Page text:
Happy browsing!

Tuesday, December 20, 2005

12 ways to fight soaring heating bills

realestate.msn.com

Some interesting information in this article.

Monday, December 19, 2005

Why Oil Shale Won't Work

DenverPost.com - OPINION

Although Shell's method avoids the need to mine shale, it requires a mind-boggling amount of electricity. To produce 100,000 barrels per day, the company would need to construct the largest power plant in Colorado history. Costing about $3 billion, it would consume 5 million tons of coal each year, producing 10 million tons of greenhouse gases. (The company's annual electric bill would be about $500 million.) To double production, you'd need two power plants. One million barrels a day would require 10 new power plants, five new coal mines. And 10 million barrels a day, as proposed by some, would necessitate 100 power plants.

How soon will we know whether Shell's technology is economic? The company plans to do more experiments, before making a final decision by 2010. If it pulls the trigger, it would be at least three or four years before the first oil would flow, perhaps at a rate of 10,000 barrels a day. That's less than one-tenth of 1 percent of current U.S. consumption. But if it turns out that Shell needs more energy to produce a barrel of oil than a barrel contains, bets are off. That's the equivalent of burning the furniture to keep the house warm. Energy is the original currency; electricity its most valuable form. Using coal-fired electricity to wring oil out of rocks is like feeding steak to the dog and eating his Alpo.....


...What contribution can oil shale make to energy security? Producing 100,000 barrels per day of shale oil does not violate the laws of physics. But the nation currently consumes that much oil every seven minutes.....

Bloomberg.com: Goldman's Murti Says 'Peak Oil' Risks Sending Prices Above $105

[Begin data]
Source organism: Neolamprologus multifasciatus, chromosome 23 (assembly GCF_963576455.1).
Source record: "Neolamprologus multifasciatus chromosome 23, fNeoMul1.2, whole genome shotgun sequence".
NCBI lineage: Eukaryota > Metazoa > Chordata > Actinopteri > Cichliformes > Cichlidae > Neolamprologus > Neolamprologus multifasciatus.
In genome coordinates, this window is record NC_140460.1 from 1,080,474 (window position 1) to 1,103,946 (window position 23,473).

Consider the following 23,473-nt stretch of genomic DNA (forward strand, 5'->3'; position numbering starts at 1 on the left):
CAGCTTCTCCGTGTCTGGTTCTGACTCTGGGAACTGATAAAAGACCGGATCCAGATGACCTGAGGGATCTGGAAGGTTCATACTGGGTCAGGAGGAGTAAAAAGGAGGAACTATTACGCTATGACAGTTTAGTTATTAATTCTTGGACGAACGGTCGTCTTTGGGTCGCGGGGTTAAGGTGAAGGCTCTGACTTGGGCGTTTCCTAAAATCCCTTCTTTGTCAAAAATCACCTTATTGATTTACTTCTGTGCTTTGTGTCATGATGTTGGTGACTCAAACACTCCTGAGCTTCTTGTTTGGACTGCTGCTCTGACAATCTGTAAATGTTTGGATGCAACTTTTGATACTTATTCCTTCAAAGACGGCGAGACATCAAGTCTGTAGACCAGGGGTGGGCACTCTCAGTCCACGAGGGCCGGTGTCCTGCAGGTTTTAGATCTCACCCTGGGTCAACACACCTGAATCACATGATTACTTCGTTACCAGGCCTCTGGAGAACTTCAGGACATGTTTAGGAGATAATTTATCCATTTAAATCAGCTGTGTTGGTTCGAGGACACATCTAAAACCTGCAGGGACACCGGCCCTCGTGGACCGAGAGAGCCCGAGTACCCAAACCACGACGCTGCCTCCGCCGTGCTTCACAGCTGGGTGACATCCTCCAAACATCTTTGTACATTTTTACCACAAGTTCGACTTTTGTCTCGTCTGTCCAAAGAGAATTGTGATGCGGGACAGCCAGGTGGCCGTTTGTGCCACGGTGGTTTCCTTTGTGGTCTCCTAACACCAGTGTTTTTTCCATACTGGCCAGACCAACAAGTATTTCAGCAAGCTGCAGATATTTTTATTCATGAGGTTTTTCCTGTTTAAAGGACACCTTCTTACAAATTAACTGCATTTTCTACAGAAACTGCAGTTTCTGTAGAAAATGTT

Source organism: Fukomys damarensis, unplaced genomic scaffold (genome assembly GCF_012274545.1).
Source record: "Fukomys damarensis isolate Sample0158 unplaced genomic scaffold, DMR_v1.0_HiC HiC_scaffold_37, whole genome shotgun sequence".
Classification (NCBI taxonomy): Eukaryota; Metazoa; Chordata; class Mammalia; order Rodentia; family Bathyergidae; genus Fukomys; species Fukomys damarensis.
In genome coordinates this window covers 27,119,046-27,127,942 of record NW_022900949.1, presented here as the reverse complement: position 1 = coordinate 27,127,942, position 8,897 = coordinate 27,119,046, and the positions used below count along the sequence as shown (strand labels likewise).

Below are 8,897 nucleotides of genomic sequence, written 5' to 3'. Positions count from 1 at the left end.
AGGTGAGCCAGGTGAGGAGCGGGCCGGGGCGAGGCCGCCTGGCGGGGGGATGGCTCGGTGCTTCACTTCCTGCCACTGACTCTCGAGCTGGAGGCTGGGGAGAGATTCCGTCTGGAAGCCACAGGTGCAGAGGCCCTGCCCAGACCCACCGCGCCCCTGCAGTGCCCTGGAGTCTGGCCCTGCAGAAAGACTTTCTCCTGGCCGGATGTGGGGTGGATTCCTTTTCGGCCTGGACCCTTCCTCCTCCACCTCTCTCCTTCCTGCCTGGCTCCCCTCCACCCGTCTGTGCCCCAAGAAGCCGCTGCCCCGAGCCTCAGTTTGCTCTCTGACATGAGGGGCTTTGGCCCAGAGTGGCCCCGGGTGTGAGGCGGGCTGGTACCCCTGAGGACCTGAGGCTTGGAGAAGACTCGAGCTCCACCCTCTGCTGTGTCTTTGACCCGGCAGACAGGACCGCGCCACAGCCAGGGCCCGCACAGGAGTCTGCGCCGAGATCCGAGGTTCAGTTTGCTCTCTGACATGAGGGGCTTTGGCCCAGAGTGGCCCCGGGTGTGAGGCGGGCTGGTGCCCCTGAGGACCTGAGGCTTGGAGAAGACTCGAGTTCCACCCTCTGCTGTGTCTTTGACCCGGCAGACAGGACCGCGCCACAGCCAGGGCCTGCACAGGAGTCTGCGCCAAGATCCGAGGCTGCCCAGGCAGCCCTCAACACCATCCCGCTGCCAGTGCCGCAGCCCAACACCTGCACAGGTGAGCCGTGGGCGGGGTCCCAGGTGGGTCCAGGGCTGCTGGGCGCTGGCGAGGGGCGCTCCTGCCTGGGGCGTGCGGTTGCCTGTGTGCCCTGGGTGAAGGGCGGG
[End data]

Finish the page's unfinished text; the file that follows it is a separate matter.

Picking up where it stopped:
www.bloomberg.com

Oil-producing nations are seeking to extend the life of their reserves. Norway, which ranks behind Saudi Arabia and Russia in world oil exports, forecasts its production will peak in 2008. Oil and Energy Minister Odd Roger Enoksen in a Dec. 8 interview said he thinks it will come later.

``We had thought we would very quickly see a strong drop in oil production, but now we expect to keep it at a plateau for longer,'' he said.

The biggest questions center around Saudi Arabia, the world's largest oil exporter. The most vocal skeptic of Saudi Arabia is Matthew Simmons, chairman of energy investment bank Simmons & Co. He's author of ``Twilight in the Desert: The Coming Saudi Oil Shock and the World Economy,'' in which he argues that fields are about to decline because water injection has damaged reservoirs.


I understand that in an economist's or consumer's mind, a plateau on the peak would be a good thing. However, when you visualize our current (or higher) rate of consumption and dependency in relation to what the population will grow to in 10 years....that is quite a scary scenario. This will make the crash all that much harder. Sigh. I realize the plummet will be inevitable sooner or later. If this plateau is reality, we have maybe 10-20 years to get switched over to a different way of living. Sounds like it could happen but not likely. Nevertheless, the earth's carrying capacity without fossil fuel inputs is approximately 1.5 billion. We now carry 6 billion. Therw will be alot more people than that in 10 years.